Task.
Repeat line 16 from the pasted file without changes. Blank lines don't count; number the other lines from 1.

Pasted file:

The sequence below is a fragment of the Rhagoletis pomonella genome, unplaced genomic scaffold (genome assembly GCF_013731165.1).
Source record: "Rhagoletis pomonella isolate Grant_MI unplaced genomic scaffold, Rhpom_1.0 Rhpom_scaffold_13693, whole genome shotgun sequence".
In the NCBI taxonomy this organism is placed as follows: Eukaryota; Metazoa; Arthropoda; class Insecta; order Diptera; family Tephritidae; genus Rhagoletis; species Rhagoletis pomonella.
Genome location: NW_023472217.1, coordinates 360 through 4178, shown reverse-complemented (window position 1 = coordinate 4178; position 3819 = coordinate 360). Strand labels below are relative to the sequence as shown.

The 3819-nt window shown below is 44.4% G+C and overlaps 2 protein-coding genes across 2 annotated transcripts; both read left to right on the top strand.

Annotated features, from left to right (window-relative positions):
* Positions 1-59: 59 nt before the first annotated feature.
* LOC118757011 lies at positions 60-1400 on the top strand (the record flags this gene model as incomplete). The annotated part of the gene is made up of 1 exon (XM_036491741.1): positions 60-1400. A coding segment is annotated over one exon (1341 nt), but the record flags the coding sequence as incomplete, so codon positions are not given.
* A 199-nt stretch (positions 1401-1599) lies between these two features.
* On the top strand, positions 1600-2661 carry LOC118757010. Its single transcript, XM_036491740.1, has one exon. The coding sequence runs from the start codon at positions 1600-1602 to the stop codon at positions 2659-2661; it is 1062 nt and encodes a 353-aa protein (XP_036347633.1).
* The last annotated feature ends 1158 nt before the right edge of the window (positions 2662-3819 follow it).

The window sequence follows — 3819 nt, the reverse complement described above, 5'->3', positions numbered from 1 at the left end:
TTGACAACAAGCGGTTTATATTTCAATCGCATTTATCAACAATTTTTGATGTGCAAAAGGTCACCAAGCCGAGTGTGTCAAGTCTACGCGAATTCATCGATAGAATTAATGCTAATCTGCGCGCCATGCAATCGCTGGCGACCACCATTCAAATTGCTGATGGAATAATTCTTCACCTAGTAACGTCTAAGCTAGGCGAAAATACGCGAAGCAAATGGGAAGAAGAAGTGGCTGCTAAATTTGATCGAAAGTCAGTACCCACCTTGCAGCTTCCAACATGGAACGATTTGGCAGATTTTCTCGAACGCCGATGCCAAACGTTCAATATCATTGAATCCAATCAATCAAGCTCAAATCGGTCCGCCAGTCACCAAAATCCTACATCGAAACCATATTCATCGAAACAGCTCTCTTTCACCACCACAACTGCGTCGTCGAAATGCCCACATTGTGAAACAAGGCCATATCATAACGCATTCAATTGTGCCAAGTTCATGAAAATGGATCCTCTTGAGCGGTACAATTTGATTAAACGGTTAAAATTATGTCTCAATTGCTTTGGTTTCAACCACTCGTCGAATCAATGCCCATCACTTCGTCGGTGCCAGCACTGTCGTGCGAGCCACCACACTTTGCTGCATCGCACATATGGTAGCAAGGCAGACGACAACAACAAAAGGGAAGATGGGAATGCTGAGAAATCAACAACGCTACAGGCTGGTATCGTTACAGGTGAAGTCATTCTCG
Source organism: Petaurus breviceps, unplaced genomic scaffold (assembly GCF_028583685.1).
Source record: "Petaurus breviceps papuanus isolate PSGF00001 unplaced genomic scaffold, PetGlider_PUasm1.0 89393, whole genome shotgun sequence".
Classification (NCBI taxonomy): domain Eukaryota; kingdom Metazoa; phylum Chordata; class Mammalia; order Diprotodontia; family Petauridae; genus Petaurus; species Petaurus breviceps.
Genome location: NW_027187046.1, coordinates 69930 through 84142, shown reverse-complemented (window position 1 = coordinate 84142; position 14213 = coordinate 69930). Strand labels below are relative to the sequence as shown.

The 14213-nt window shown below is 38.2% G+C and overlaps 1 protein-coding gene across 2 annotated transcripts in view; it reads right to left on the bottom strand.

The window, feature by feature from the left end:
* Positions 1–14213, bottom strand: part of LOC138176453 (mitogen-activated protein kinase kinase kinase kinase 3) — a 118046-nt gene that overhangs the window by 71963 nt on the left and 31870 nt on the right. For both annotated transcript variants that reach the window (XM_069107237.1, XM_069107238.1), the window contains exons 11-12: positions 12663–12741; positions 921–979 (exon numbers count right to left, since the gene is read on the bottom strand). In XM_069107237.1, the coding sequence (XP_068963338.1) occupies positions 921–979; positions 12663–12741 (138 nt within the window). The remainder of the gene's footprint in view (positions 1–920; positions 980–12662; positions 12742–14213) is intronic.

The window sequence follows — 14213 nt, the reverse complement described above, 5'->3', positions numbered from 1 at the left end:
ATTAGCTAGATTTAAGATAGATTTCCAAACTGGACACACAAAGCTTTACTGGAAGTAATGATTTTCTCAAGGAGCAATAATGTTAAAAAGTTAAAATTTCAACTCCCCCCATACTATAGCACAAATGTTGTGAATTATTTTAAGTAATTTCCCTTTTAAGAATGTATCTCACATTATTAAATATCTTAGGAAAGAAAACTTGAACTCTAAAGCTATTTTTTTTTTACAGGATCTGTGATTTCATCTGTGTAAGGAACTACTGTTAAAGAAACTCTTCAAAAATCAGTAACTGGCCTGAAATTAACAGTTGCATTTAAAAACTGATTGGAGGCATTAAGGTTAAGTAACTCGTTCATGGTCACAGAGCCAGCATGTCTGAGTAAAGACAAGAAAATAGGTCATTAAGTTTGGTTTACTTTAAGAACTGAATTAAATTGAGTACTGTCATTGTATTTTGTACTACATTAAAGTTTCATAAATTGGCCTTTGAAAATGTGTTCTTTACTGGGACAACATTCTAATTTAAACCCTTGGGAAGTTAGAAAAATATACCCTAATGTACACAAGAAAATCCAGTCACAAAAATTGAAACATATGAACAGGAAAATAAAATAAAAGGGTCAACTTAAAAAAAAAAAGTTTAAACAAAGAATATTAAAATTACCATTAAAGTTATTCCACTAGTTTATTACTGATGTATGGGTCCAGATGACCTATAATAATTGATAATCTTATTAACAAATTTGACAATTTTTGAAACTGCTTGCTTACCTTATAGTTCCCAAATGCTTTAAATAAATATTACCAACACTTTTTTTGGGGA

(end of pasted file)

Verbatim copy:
Classification (NCBI taxonomy): domain Eukaryota; kingdom Metazoa; phylum Chordata; class Mammalia; order Diprotodontia; family Petauridae; genus Petaurus; species Petaurus breviceps.